At a Glance
Community needs and ecosystem health are integrated in a regional planning effort that prioritizes opportunity areas and strategies for implementation building on momentum and partners.
Across the country, communities are seeing the potential to connect natural systems to communities as a key way to address environmental, economic, and social challenges. In the greater Kansas City area, the Mid-America Regional Council recognizes green infrastructure planning as a way to improve human health and well-being by increasing access to green space, reducing susceptibility to flooding, and improving habitat, air, and water quality.
To create a regional green infrastructure planning framework, Biohabitats worked with BNIM to establish ecological health and processes at the heart of the region’s cultural and economic fabric. To do this, Biohabitats conducted a system inventory and synthesized existing resource data into a single overlay map of high value natural resources. A prioritization model was then developed that integrated the high value resources with areas of pressure and community needs. The resulting “heat maps” were shared with community stakeholders to identify other potential catalysts for implementation. These factors included proximity to trails, schools, or other recreation amenities, accessibility, and momentum where projects were planned, started, or partners were in place.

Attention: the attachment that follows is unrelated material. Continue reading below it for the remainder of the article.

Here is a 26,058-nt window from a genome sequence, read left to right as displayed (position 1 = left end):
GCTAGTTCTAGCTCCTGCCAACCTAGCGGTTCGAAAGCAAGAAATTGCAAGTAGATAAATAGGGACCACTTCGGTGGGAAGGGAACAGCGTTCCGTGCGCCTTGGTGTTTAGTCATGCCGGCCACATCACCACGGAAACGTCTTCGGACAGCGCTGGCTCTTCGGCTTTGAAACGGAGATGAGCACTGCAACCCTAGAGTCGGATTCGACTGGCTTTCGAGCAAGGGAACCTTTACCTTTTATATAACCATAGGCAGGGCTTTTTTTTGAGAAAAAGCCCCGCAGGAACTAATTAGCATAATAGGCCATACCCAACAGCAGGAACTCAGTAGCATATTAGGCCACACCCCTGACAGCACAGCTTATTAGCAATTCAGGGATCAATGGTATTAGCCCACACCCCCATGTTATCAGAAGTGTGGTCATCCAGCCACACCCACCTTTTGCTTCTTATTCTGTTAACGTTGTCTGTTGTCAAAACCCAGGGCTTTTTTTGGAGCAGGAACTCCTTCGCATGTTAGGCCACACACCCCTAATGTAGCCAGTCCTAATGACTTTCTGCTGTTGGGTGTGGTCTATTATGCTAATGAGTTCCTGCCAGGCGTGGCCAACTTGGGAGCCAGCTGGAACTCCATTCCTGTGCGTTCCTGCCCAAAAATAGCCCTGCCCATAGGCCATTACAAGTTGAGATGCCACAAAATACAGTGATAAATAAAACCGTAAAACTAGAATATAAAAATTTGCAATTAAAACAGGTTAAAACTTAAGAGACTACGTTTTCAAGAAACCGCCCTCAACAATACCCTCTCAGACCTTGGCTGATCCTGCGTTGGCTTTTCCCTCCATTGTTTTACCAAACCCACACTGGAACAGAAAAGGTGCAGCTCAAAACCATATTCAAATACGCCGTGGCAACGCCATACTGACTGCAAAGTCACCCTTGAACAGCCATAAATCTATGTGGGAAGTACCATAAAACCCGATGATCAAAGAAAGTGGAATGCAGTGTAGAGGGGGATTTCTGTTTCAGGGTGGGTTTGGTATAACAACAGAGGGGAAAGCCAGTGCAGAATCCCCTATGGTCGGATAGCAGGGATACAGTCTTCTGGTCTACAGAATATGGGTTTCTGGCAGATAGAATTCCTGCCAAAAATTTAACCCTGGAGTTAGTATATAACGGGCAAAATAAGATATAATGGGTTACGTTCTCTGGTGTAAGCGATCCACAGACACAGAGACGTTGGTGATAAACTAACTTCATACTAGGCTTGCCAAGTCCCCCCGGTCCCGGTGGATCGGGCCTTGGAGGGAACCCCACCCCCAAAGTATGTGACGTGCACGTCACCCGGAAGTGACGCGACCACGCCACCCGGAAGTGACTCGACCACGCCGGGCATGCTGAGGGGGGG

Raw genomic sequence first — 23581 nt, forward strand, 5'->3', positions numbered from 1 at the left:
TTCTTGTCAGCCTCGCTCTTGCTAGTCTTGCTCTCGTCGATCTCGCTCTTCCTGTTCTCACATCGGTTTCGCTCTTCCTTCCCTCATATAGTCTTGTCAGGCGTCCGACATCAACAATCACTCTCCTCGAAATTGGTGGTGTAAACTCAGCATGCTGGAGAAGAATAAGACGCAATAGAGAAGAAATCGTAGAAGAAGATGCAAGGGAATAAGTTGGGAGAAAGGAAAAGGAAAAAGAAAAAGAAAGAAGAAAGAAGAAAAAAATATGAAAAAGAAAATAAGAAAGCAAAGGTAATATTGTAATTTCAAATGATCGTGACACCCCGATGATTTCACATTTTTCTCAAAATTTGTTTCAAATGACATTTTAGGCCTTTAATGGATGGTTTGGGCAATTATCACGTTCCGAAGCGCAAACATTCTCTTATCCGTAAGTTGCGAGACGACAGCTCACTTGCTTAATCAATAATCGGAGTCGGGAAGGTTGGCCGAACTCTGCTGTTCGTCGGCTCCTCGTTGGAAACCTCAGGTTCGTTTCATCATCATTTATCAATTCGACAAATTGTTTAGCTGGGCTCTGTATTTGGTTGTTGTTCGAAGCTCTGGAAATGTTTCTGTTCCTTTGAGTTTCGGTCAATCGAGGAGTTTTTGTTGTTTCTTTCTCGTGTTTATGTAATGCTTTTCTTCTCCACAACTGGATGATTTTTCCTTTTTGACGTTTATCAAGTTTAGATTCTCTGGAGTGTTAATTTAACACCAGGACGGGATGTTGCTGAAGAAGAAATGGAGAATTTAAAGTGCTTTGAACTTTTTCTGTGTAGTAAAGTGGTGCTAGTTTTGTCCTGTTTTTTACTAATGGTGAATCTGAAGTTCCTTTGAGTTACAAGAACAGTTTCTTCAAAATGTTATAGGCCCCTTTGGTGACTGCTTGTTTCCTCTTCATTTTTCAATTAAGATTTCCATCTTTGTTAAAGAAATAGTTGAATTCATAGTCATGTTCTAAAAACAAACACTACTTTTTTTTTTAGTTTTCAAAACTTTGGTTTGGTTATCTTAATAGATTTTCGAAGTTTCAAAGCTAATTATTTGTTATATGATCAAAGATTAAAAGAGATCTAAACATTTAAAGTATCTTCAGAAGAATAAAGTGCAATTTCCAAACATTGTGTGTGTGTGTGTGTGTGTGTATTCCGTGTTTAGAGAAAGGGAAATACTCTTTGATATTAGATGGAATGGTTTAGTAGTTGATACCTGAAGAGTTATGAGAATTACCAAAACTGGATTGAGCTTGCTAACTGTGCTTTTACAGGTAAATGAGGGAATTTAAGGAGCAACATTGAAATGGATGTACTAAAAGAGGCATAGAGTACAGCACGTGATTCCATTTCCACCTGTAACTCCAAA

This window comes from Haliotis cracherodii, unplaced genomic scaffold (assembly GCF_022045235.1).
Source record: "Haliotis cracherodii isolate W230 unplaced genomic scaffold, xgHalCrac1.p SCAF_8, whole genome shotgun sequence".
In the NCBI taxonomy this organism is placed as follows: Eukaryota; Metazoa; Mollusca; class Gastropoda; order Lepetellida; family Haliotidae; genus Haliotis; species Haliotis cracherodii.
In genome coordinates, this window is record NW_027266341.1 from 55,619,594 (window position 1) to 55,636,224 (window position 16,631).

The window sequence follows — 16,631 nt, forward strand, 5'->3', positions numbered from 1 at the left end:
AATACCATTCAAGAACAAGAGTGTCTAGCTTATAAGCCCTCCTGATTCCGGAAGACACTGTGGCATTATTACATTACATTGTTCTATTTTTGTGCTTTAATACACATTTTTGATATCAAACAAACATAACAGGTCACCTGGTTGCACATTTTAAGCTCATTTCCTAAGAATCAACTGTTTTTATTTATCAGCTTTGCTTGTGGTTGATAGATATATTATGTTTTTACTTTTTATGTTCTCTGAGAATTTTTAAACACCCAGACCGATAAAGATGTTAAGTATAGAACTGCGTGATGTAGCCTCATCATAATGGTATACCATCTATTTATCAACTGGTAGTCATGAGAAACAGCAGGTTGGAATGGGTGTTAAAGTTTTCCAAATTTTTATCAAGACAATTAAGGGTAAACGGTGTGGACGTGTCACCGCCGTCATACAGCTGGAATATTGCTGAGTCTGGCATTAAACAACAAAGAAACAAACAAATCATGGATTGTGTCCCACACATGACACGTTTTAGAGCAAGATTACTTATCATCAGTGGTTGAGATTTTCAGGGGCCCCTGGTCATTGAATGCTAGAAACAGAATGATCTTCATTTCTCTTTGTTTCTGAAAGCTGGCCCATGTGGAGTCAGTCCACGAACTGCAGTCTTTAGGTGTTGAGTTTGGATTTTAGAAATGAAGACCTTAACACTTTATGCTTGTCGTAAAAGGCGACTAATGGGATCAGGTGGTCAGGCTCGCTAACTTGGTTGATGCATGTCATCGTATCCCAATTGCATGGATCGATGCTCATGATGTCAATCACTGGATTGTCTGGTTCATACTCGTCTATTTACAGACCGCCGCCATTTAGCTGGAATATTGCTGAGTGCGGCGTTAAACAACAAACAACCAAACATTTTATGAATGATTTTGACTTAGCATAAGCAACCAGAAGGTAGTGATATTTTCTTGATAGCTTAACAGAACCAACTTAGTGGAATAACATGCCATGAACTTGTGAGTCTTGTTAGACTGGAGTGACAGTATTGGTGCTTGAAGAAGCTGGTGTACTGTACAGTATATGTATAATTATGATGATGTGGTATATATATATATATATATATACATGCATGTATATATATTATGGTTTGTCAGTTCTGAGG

The resulting Phase 1 Green Infrastructure Framework, completed in January 2017, has a three-tiered structure. At the highest level is a series of regional-scale maps called the Atlas, which highlights priority areas based on values and needs. The next tier zooms into the watershed-scale, and presents a playbook for implementation.
Phase 2 was completed in 2017 and included refinement of the Atlas and two pilot projects in the Playbook. These examples of opportunity areas are highlighted to show the places with the greatest potential for an integrated green infrastructure approach as well as example strategies for connection, partnerships, benefits, and metrics. As part of the process, the consulting team also researched policy examples and regional solutions that offered lessons learned and recommended tools to build political support and context for successful outcomes.
Dissected Till Plains
Climate Change, Community, Conservation, Ecological Restoration, Infrastructure, Urban Ecology, Water
Mid-America Regional Council
Kansas City, Missouri, United States